I’m not so sure about that.  I know Waitakere City Council used to have concessions for their workers who used public transport to get to and from work.  I don’t know what the situation is for the current Auckland Council, but it wouldn’t surprise me if the unions also have been pushing for such concessions.  I think some unis provide public transport concessions for staff and students, and I thought a big employer (like Telecom?) has just initiated a policy for its workers in Auckland, to encourage cycling, provide showers etc., but can’t find a link to the story I read.

    • And force them to pick up the tab if they don’t.”

      I get a ‘travel allowance’ because when I was hired twenty years ago my employer routinely paid it to anyone living more than 15km away. It hasn’t changed since I was hired and it started getting taxed sometime in the 90s. For the past eight years I’ve been taking the bus and the allowance works out to about $10 pw so it doesn’t cover the cost.

      Nevertheless, it does send the right ‘price signal’ to the employer. It also encourages employment of locals rather than communters [that was an accidental misspelling but I’m in Christchurch and it ‘spoke’ to me so I’m leaving it in – strangely appropriate] and so would encourage urban intensification which some people think is a good thing.

      Sadly, about a couple of years after I was hired my employer ceased offering the allowance to new employees (it was a ‘cost’).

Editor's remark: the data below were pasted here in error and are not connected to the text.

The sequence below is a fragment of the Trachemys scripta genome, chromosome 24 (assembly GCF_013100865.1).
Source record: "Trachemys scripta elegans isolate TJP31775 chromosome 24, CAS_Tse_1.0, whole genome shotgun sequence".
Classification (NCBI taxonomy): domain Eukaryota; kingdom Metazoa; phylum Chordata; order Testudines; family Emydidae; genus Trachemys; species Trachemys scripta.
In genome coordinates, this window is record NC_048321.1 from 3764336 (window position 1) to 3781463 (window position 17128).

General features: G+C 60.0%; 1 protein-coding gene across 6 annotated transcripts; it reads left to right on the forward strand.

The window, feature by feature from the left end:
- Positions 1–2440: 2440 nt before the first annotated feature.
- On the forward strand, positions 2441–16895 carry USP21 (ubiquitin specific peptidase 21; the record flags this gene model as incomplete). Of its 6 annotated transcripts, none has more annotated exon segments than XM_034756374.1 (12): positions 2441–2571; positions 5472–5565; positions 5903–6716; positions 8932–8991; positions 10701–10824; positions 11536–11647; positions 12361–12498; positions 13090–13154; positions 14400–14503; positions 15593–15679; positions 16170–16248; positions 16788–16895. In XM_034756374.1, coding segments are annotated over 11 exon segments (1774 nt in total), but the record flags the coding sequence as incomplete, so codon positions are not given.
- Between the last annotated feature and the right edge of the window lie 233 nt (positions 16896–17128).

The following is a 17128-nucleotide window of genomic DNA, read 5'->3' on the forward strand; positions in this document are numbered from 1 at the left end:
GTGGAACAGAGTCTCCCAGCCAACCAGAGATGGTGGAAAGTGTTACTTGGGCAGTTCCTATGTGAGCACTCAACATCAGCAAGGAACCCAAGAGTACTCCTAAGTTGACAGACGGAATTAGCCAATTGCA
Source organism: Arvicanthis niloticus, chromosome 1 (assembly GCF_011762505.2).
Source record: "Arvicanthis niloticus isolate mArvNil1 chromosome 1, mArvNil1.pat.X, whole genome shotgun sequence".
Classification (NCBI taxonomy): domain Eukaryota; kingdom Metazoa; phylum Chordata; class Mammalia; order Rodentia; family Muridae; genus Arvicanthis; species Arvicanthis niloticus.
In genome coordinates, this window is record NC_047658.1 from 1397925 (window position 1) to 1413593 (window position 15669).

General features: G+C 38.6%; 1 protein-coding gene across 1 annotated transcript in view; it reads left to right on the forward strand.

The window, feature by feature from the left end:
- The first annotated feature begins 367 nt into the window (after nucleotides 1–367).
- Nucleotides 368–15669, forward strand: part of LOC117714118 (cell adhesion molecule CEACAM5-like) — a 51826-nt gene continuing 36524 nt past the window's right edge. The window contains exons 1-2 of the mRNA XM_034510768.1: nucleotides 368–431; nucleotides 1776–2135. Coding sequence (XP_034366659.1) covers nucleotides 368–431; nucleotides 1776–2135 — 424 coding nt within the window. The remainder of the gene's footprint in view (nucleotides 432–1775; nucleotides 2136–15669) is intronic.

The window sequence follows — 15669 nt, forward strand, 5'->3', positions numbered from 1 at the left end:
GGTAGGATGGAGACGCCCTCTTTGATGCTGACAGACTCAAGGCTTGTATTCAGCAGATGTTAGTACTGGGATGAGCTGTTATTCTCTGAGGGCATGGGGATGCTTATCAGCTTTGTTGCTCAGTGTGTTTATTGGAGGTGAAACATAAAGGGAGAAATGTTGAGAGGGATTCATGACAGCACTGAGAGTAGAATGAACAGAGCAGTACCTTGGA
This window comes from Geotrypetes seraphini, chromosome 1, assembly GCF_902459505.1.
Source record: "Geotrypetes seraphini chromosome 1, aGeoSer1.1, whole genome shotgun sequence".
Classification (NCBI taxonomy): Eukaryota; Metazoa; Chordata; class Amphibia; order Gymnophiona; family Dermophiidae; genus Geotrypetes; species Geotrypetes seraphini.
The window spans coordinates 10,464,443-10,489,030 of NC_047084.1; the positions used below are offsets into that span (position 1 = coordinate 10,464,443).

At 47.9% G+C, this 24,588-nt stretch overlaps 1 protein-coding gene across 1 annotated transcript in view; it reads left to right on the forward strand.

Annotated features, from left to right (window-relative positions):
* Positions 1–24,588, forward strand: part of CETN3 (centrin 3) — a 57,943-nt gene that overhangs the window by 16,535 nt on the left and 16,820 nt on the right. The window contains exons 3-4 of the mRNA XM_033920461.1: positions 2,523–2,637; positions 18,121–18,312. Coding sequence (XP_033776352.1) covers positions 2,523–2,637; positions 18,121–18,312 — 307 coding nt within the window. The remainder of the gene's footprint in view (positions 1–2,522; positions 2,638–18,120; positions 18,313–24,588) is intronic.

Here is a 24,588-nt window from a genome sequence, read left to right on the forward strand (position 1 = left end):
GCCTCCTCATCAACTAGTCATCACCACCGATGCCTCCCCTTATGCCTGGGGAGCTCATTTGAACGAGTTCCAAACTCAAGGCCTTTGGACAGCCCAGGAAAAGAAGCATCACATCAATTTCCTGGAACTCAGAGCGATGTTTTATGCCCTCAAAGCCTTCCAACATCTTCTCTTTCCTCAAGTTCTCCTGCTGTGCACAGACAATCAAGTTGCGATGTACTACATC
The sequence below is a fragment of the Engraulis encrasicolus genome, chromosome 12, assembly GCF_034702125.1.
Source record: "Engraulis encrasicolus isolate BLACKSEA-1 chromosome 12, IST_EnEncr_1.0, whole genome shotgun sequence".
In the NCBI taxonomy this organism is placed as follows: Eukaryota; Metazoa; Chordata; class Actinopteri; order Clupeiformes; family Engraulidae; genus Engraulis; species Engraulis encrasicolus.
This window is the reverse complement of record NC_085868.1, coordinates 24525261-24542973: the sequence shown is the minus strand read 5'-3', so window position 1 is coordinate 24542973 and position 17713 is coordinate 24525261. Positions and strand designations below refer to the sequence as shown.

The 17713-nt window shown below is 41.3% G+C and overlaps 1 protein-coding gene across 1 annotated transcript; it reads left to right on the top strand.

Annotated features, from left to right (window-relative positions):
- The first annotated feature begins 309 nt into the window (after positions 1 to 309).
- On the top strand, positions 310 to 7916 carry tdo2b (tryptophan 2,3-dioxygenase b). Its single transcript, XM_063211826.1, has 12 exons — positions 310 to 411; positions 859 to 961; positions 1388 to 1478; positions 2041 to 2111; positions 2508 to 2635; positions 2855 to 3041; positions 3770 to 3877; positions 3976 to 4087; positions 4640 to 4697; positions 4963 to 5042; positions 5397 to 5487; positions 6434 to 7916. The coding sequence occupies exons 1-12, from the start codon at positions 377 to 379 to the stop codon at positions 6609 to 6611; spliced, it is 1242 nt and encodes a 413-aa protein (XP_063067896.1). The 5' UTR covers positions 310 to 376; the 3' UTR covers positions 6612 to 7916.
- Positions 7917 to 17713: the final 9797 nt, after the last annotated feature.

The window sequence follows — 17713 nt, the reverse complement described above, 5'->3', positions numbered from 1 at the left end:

Thanks Bill for a constructive suggestion – I’d never thought of the travel allowance in that light before.

    • Draco T Bastard 3.3

      So force business to take the location of their workers into account when they are deciding where to locate. And force them to pick up the tab if they don’t.

      Actually, just force them to pick up the tab anyway. A simple law that says two things:

      1.) The business will pay the full costs of transporting the workers independent of their wages
      2.) The business will pay the worker half their hourly rate (or estimated hourly rate if on salary) or minimum wage (whichever is the greater) for the time that it takes the worker to get to and from work.

      And watch just how fast the business community will clamour for public transport and high rise apartments become vogue in the magazines.

  4. Afewknowthetruth 4